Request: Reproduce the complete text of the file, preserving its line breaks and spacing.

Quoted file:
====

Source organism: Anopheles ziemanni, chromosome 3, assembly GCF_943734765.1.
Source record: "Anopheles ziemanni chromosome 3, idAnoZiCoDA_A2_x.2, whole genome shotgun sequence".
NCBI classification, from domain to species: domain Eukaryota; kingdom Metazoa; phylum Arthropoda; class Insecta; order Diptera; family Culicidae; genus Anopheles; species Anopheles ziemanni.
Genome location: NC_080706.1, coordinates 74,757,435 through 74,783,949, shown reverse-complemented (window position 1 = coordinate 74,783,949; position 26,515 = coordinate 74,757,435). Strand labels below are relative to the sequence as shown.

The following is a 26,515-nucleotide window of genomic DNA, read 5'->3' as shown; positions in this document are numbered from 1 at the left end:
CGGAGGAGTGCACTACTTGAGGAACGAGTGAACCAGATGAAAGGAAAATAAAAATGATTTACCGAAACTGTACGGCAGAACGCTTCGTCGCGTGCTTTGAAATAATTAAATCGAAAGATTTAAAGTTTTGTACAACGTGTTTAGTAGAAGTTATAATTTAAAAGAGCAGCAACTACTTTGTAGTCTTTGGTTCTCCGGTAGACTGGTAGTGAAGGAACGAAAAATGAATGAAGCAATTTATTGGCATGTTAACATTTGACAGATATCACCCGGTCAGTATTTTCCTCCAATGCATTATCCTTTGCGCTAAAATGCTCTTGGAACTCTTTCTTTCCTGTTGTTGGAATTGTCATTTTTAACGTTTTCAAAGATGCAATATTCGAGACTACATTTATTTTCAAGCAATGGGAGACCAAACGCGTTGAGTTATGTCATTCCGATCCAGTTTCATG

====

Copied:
Source organism: Anopheles ziemanni, chromosome 3, assembly GCF_943734765.1.
Source record: "Anopheles ziemanni chromosome 3, idAnoZiCoDA_A2_x.2, whole genome shotgun sequence".
NCBI classification, from domain to species: domain Eukaryota; kingdom Metazoa; phylum Arthropoda; class Insecta; order Diptera; family Culicidae; genus Anopheles; species Anopheles ziemanni.
Genome location: NC_080706.1, coordinates 74,757,435 through 74,783,949, shown reverse-complemented (window position 1 = coordinate 74,783,949; position 26,515 = coordinate 74,757,435). Strand labels below are relative to the sequence as shown.

The following is a 26,515-nucleotide window of genomic DNA, read 5'->3' as shown; positions in this document are numbered from 1 at the left end:
CGGAGGAGTGCACTACTTGAGGAACGAGTGAACCAGATGAAAGGAAAATAAAAATGATTTACCGAAACTGTACGGCAGAACGCTTCGTCGCGTGCTTTGAAATAATTAAATCGAAAGATTTAAAGTTTTGTACAACGTGTTTAGTAGAAGTTATAATTTAAAAGAGCAGCAACTACTTTGTAGTCTTTGGTTCTCCGGTAGACTGGTAGTGAAGGAACGAAAAATGAATGAAGCAATTTATTGGCATGTTAACATTTGACAGATATCACCCGGTCAGTATTTTCCTCCAATGCATTATCCTTTGCGCTAAAATGCTCTTGGAACTCTTTCTTTCCTGTTGTTGGAATTGTCATTTTTAACGTTTTCAAAGATGCAATATTCGAGACTACATTTATTTTCAAGCAATGGGAGACCAAACGCGTTGAGTTATGTCATTCCGATCCAGTTTCATG